been derived by measuring the circumference of the top of the main stupa
    platform rather than at the platform’s bottom, this would generate a difference
    of nearly 7 cm in all subsequent platform diameter measurements, which appears
    to be just what has happened. The figures also appear to have been rounded off
    to the nearest whole measurement unit. In addition, Bernet Kempers’ statement
    does not take into account the slight differences in dimensions between the N/S
    and E/W axes of the three round terrace platforms.

    (16) Ibid., p. 59.

    (17) Dumarcay, Jacques. “Report on Measurements and
    Dimensions: Remarks on the Drawing of the After Reconstruction Situation of
    Borobudur” Borobudur Reconstruction Committee document
    Pelita CC/III7 (1974):225
    - 232.

    (18) According to a text on Hindu temple
    architecture called the Manasara, a class of one-story buildings called Vikalpa
    should be defined in terms of half-cubit measurement units
    (see Admadi
    1988:324-325). The Vikalpa is a sub-category of the South Indian Jati Vimana
    (from “vi ma,” which literally means “to measure out”)
    class of temples, “…which represent each a collection of various
    classes, namely the storeyed temples, on the head of which is placed a small
    shrine plus a rampart of chapels surrounding each story” (see Kramrisch
    1946:292-293).

    (19) Kramrisch 1946:67-68.

    (20) Kramrisch
    1946:
    74.

    (21) Atmadi, Parmono. “Study on the
    Height of Candi Borobudur.” Borobudur Reconstruction Committee document Pelita CC/VIII/8 (1979):129.

    (22) In addition, 182.576 talas comes very
    close to equaling the square root of 33,333 (182.573). 

    (23) Dorjee, Pema. Stupa and its Technology. New Delhi: Motilal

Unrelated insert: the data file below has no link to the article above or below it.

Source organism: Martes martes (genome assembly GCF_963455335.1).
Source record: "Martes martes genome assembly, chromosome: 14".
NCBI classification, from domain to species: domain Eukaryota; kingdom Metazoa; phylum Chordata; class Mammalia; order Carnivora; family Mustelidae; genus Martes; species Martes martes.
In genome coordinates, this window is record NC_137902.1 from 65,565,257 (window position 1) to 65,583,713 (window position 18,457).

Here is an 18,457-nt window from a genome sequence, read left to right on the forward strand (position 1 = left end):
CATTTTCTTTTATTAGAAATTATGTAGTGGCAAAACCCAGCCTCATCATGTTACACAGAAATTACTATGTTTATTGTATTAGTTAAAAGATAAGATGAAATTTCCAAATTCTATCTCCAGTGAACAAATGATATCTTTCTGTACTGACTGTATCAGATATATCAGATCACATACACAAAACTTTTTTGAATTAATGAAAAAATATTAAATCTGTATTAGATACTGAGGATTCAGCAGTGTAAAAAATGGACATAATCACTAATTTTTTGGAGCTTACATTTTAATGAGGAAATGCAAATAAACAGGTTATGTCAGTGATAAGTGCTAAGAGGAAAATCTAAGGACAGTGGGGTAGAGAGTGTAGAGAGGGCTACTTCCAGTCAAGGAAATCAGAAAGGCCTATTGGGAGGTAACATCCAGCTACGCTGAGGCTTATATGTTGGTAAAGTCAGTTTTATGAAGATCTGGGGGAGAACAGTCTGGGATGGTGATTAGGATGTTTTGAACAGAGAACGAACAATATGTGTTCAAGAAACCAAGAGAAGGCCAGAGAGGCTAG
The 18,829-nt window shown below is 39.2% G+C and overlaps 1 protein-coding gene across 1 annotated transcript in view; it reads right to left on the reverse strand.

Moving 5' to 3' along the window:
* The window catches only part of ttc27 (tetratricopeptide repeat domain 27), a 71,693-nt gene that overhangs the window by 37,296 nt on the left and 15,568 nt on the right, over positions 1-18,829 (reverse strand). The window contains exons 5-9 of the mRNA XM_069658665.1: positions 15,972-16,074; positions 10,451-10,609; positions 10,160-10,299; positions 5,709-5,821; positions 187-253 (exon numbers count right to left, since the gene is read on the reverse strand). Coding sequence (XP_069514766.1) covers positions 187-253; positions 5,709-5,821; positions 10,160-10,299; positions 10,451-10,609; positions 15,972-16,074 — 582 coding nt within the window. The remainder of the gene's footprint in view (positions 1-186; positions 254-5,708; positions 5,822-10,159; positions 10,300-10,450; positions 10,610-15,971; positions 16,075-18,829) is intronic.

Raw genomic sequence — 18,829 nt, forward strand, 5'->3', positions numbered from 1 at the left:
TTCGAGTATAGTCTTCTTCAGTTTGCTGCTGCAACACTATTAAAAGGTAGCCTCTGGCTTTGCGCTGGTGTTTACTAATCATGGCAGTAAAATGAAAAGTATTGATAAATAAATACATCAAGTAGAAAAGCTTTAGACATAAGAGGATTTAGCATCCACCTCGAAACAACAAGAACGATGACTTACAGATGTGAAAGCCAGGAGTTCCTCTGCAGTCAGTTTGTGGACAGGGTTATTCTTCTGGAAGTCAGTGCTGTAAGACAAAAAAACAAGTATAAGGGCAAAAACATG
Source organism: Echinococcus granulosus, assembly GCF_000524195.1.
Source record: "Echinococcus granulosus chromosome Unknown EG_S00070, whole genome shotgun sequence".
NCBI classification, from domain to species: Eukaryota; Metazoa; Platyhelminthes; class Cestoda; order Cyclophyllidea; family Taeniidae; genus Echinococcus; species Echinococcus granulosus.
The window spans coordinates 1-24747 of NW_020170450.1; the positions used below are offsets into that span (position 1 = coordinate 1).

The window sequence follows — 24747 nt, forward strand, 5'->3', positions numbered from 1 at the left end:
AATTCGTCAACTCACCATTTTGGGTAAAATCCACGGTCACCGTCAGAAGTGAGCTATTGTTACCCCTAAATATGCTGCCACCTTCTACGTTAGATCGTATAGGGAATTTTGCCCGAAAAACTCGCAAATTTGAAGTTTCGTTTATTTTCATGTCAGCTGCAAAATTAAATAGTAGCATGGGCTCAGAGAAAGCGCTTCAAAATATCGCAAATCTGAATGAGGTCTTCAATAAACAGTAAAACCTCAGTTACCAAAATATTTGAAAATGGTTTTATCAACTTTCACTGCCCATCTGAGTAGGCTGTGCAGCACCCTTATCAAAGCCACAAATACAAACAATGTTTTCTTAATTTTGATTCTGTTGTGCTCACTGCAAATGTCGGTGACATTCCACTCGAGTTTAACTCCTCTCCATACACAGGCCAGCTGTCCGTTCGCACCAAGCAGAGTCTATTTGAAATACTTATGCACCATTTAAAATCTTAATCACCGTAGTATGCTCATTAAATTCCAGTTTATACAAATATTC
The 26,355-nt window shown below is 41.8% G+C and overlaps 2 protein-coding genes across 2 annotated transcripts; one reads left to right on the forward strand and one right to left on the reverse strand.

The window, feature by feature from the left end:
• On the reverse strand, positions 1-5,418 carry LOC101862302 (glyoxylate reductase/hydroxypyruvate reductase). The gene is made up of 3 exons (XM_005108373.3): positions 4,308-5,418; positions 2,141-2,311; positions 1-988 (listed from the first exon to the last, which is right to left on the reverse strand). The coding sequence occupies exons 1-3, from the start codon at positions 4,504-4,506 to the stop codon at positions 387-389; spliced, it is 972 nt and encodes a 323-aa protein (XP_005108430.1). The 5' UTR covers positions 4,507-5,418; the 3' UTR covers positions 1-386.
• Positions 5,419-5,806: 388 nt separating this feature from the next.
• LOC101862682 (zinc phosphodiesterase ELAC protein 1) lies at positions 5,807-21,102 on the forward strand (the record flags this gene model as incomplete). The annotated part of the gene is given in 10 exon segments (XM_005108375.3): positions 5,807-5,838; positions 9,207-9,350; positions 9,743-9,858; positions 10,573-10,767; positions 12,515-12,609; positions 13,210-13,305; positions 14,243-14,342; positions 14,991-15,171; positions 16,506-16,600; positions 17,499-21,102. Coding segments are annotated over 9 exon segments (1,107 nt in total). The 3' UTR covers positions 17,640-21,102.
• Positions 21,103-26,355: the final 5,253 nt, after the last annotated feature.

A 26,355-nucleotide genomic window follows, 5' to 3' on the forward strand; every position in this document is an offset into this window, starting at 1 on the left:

Bandarsidass (1996):34.

    (24) Mannikka (1996):211 - 212.

    (25) Dumarcay, Jacques. “The Various
    Stages During the Building of the Candi Borobudur.” Borobudur
    Reconstruction Committee document Pelita
    CC/VI/7 (1977):
    48-56.

    (26) Atmadi(1979):129.

     

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    http://www.rickhanson.net/science

    Science | Dr. Rick Hanson - Author of Buddha’s Brain and Just One …

     

    For thousands of years, philosophers, poets, mystics, and
    ordinary people have wondered about human experience: What is the nature of, and
    what causes, all those sensations, thoughts, feelings, desires, and sense of
    “me?”

    Building on that foundation, the modern sciences of
    psychology and neurology have been slowly but surely establishing a body of
    knowledge about the mind and its relationship to the brain and the body.

    This emerging “science of mind” is in its infancy,
    particularly when compared to scientific fields such as astronomy or chemistry,
    and a certain humility is called for.

    That said, these are very exciting times, since enough information
    has emerged to begin connecting some of the major dots, shedding real light on
    questions like these:

      How might the mind and brain be connected?
    When the mind changes, how does the brain change, and vice versa?

      What is happening in my mind/brain when I
    feel upset? Or peaceful or loving or happy?

      How are the brains of people connected, in
    some sense, with each other?

      What’s going on in the mind/brain when a
    person is having a personally meaningful insight? Meditating? In a state of
    deep absorption or bliss? Or – if it is even possible to ask – in communion
    with God, or in Nirvana, or in a condition of Enlightenment?

      What is the neurology of consciousness?

      What are scientifically-validated methods for
    activating the brain states that support positive mental states (e.g., “flow,”
    joy, equanimity, lovingkindness)?

     

    I’ve been collecting resources to help answer these
    questions, including:
    - Easily understandable, basic
    information about the nervous system

    - Interesting and recent news articles about the brain,
    psychology, and the science of well-being, mindfulness, and meditation
    - Key scientific papers
    that are available in the public domain
    - Links to high-quality organizations,
    research programs, and scholars